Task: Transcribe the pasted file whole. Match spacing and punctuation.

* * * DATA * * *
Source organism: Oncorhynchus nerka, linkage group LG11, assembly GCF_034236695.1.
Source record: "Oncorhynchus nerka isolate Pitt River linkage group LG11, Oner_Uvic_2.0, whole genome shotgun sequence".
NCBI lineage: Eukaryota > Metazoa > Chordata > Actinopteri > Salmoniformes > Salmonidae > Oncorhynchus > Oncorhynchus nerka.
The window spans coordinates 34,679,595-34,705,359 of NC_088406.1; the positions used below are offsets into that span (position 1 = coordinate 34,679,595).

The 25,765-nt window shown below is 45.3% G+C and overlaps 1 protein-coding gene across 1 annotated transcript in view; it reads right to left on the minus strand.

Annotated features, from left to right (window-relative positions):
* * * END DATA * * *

Source organism: Oncorhynchus nerka, linkage group LG11, assembly GCF_034236695.1.
Source record: "Oncorhynchus nerka isolate Pitt River linkage group LG11, Oner_Uvic_2.0, whole genome shotgun sequence".
NCBI lineage: Eukaryota > Metazoa > Chordata > Actinopteri > Salmoniformes > Salmonidae > Oncorhynchus > Oncorhynchus nerka.
The window spans coordinates 34,679,595-34,705,359 of NC_088406.1; the positions used below are offsets into that span (position 1 = coordinate 34,679,595).

The 25,765-nt window shown below is 45.3% G+C and overlaps 1 protein-coding gene across 1 annotated transcript in view; it reads right to left on the minus strand.

Annotated features, from left to right (window-relative positions):